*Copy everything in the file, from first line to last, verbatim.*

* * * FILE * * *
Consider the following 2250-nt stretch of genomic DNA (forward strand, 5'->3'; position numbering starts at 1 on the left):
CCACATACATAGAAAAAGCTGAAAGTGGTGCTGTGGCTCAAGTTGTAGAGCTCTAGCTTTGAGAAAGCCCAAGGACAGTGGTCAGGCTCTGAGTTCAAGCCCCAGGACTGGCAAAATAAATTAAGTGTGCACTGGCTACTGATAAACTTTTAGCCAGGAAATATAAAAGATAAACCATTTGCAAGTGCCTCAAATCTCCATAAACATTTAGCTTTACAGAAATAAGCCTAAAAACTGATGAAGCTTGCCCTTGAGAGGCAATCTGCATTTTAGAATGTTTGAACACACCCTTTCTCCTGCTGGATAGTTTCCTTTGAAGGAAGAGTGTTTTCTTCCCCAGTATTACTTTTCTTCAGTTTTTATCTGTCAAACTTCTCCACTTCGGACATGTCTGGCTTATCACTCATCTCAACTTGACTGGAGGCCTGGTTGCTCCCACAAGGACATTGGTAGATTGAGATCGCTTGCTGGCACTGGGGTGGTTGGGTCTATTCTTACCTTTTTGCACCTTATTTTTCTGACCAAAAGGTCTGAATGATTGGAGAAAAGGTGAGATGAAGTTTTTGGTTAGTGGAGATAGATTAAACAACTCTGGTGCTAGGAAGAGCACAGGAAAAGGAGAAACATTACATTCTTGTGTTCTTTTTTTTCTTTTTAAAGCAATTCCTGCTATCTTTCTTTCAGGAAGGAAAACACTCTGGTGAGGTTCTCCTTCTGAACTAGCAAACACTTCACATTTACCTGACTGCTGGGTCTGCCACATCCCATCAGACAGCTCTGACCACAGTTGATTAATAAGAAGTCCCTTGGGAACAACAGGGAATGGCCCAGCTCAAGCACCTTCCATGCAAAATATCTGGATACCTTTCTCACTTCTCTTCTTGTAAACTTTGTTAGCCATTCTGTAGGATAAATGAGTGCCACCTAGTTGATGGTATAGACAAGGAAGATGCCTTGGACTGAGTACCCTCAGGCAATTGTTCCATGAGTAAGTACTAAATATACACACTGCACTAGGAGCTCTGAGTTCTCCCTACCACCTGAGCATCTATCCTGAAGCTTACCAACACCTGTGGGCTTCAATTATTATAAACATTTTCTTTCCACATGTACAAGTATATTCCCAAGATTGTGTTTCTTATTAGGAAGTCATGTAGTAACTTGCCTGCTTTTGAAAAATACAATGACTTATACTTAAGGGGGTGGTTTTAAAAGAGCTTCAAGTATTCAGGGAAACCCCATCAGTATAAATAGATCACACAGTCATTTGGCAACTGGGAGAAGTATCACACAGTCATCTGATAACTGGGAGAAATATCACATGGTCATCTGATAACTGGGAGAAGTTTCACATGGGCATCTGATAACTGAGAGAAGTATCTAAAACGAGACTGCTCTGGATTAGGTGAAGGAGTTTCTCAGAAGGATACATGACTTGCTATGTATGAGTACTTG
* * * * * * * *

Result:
Consider the following 2250-nt stretch of genomic DNA (forward strand, 5'->3'; position numbering starts at 1 on the left):
CCACATACATAGAAAAAGCTGAAAGTGGTGCTGTGGCTCAAGTTGTAGAGCTCTAGCTTTGAGAAAGCCCAAGGACAGTGGTCAGGCTCTGAGTTCAAGCCCCAGGACTGGCAAAATAAATTAAGTGTGCACTGGCTACTGATAAACTTTTAGCCAGGAAATATAAAAGATAAACCATTTGCAAGTGCCTCAAATCTCCATAAACATTTAGCTTTACAGAAATAAGCCTAAAAACTGATGAAGCTTGCCCTTGAGAGGCAATCTGCATTTTAGAATGTTTGAACACACCCTTTCTCCTGCTGGATAGTTTCCTTTGAAGGAAGAGTGTTTTCTTCCCCAGTATTACTTTTCTTCAGTTTTTATCTGTCAAACTTCTCCACTTCGGACATGTCTGGCTTATCACTCATCTCAACTTGACTGGAGGCCTGGTTGCTCCCACAAGGACATTGGTAGATTGAGATCGCTTGCTGGCACTGGGGTGGTTGGGTCTATTCTTACCTTTTTGCACCTTATTTTTCTGACCAAAAGGTCTGAATGATTGGAGAAAAGGTGAGATGAAGTTTTTGGTTAGTGGAGATAGATTAAACAACTCTGGTGCTAGGAAGAGCACAGGAAAAGGAGAAACATTACATTCTTGTGTTCTTTTTTTTCTTTTTAAAGCAATTCCTGCTATCTTTCTTTCAGGAAGGAAAACACTCTGGTGAGGTTCTCCTTCTGAACTAGCAAACACTTCACATTTACCTGACTGCTGGGTCTGCCACATCCCATCAGACAGCTCTGACCACAGTTGATTAATAAGAAGTCCCTTGGGAACAACAGGGAATGGCCCAGCTCAAGCACCTTCCATGCAAAATATCTGGATACCTTTCTCACTTCTCTTCTTGTAAACTTTGTTAGCCATTCTGTAGGATAAATGAGTGCCACCTAGTTGATGGTATAGACAAGGAAGATGCCTTGGACTGAGTACCCTCAGGCAATTGTTCCATGAGTAAGTACTAAATATACACACTGCACTAGGAGCTCTGAGTTCTCCCTACCACCTGAGCATCTATCCTGAAGCTTACCAACACCTGTGGGCTTCAATTATTATAAACATTTTCTTTCCACATGTACAAGTATATTCCCAAGATTGTGTTTCTTATTAGGAAGTCATGTAGTAACTTGCCTGCTTTTGAAAAATACAATGACTTATACTTAAGGGGGTGGTTTTAAAAGAGCTTCAAGTATTCAGGGAAACCCCATCAGTATAAATAGATCACACAGTCATTTGGCAACTGGGAGAAGTATCACACAGTCATCTGATAACTGGGAGAAATATCACATGGTCATCTGATAACTGGGAGAAGTTTCACATGGGCATCTGATAACTGAGAGAAGTATCTAAAACGAGACTGCTCTGGATTAGGTGAAGGAGTTTCTCAGAAGGATACATGACTTGCTATGTATGAGTACTTG